Crow is the common name for various medium to large sized birds in the genus Corvus.
They are typically distinguished from ravens by smaller size and without the raven’s shaggy throat feathers.
There are about 35 species of crow.
They are found in most parts of the world, with the exception of southern South America.
Some crows may live to the age of 20, and the oldest known American crow in the wild was almost 30 years old. The oldest documented captive crow died at age 59.
These are birds with a robust and slender appearance, equipped with a small rounded head with a strong conical beak, elongated and pointed, with a slightly curved end towards the bottom: the legs are strong and the tail is short and wedge-shaped.
The coloration of the livery is dominated by shades of black, with some species having plumage with metallic iridescences and others that have white or gray areas on the neck or torso: Australian species have light eyes, while generally the irises are dark.
Crows feed chiefly on the ground, where they walk about purposefully.
Crows will make off with shreds of roadkill and store tidbits in trees, caching the meat like a leopard does for later consumption. Sometimes they bury seeds or store them in crevices in bark. They occasionally steal food from other animals, sometimes cooperating with other crows to raid food from otters, vultures, and water birds.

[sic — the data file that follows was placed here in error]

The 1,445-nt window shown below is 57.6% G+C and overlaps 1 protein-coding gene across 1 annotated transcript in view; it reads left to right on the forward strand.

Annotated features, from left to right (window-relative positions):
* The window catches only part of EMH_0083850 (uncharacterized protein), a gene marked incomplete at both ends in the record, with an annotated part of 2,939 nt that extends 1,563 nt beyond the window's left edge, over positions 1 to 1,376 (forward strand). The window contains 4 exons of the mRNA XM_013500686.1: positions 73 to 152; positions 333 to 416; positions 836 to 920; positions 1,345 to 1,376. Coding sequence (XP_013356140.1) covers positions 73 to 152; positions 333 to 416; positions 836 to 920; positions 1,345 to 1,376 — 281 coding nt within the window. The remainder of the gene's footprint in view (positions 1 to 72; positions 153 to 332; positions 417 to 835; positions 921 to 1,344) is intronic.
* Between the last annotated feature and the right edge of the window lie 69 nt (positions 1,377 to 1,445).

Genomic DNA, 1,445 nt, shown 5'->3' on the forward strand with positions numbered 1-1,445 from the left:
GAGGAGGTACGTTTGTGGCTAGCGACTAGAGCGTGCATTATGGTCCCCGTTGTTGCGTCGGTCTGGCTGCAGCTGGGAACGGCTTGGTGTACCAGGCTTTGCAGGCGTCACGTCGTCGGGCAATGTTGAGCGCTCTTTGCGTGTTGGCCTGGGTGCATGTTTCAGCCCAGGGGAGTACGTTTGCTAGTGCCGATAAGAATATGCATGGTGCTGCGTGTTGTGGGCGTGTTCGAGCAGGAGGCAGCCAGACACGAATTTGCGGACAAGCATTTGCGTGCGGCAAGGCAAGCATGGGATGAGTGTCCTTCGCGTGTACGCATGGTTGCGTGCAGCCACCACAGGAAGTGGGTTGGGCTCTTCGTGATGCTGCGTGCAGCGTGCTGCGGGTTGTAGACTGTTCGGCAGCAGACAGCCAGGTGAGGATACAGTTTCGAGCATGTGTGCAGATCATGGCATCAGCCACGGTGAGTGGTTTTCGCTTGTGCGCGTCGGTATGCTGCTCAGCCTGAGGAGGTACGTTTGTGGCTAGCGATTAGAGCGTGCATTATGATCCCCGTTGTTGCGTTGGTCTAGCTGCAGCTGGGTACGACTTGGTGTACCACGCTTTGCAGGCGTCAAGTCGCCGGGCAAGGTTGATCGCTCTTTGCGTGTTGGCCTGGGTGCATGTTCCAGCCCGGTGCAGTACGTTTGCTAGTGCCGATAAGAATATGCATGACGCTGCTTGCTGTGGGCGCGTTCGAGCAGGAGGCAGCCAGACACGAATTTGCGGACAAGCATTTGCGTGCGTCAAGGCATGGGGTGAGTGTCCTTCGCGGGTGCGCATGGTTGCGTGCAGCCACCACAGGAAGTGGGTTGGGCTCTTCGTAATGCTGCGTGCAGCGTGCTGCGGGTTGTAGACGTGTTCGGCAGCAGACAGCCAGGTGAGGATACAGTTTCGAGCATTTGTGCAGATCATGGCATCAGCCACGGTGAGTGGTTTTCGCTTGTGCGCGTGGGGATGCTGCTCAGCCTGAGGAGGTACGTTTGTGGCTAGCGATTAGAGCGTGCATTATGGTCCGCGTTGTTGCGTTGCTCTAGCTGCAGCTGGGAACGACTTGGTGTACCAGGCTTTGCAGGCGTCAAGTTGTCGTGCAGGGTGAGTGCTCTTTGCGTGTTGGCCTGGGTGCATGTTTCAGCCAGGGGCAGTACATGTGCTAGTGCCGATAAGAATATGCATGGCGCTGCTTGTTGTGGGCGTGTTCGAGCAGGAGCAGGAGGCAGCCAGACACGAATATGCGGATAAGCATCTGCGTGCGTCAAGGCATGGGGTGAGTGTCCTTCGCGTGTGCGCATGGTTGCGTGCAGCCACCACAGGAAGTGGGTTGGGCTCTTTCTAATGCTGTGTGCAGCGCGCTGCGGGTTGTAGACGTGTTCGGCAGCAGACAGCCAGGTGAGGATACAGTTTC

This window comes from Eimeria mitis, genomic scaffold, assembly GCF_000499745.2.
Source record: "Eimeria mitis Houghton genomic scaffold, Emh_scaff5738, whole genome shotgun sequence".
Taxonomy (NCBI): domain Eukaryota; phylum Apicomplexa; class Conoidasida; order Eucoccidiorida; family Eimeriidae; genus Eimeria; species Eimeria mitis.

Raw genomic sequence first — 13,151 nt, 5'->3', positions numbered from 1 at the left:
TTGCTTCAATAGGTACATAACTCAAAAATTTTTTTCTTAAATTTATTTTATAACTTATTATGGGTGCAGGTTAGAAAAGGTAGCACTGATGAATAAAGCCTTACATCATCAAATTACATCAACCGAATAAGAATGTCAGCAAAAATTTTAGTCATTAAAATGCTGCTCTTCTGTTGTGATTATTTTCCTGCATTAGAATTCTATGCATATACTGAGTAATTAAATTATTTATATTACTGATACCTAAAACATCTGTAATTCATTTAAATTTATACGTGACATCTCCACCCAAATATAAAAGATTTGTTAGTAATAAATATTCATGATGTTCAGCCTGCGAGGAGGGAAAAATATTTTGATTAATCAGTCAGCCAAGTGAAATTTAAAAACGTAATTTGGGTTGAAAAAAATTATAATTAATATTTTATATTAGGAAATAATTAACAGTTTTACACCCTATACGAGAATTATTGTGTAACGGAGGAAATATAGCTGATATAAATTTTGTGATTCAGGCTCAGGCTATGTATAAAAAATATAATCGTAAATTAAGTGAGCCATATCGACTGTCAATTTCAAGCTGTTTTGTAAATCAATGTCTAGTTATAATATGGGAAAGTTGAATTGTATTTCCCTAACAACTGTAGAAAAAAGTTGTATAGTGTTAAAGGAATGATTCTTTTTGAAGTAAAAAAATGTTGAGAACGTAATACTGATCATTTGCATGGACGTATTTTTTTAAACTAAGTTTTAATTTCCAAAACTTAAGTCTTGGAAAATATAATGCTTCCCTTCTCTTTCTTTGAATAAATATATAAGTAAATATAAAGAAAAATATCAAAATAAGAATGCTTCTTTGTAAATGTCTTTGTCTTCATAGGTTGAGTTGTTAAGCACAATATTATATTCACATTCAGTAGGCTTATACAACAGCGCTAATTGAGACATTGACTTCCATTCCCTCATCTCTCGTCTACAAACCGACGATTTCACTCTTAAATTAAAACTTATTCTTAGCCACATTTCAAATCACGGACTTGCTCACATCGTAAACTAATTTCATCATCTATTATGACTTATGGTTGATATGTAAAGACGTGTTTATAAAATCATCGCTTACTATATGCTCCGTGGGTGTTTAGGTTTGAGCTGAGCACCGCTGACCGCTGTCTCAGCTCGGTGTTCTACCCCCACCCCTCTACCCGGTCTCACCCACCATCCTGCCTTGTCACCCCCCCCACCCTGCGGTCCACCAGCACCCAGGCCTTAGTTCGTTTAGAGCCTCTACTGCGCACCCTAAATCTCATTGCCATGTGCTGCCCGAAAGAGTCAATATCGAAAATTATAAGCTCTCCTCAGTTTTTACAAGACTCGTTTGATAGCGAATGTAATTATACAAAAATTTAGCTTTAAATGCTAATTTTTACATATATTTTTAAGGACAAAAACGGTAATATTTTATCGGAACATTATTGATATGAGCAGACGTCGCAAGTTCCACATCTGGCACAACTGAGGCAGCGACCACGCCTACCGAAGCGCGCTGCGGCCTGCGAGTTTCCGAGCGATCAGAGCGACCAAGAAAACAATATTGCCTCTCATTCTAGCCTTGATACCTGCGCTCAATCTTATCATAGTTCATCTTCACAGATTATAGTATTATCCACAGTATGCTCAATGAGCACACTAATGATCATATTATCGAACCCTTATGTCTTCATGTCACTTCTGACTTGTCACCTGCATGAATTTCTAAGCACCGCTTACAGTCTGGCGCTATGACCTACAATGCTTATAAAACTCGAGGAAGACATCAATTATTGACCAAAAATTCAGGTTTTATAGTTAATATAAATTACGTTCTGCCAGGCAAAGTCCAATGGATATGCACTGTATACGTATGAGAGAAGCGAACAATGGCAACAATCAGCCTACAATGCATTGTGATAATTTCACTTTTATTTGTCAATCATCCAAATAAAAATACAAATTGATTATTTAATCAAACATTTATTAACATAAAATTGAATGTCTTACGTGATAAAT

The origin of placing scarecrows in grain fields resulted from the crow’s incessant damaging and scavenging, although crows assist farmers by eating insects otherwise attracted to their crops.
Crows gather in large communal roosts numbering between 200 and tens of thousands of individuals during nonbreeding months, particularly in the winter. These gatherings tend to happen near large food sources such as garbage dumps and shopping centers.
Crows live in close-knit families, and, like social mammals, they not only hunt and forage together but also defend territories and care for the young together. Most species, however, do not nest in colonies.
Each mating pair has its own nest of sticks and twigs, usually high up in a tree. There are laid five or six greenish-to-olive eggs, with darker speckles. Young crows may spend up to six years with their parents before breeding on their own.
As winter approaches, northern crows gather into large night-roosting groups. These flocks can include tens of thousands of birds and occasionally hundreds of thousands. Possible reasons for this seasonal gregariousness are warmth, protection against predators such as owls, or information exchange.
The members of the genus Corvus are believed to have evolved in Central Asia and radiated out from there into North America, Africa, Europe, and Australia.
The collective name for a group of crows is a flock or, more poetically, a murder.
Crows are now thought to be, with parrots, among the world’s most intelligent birds. They have a brain size (adjusted for body size) as large as some apes.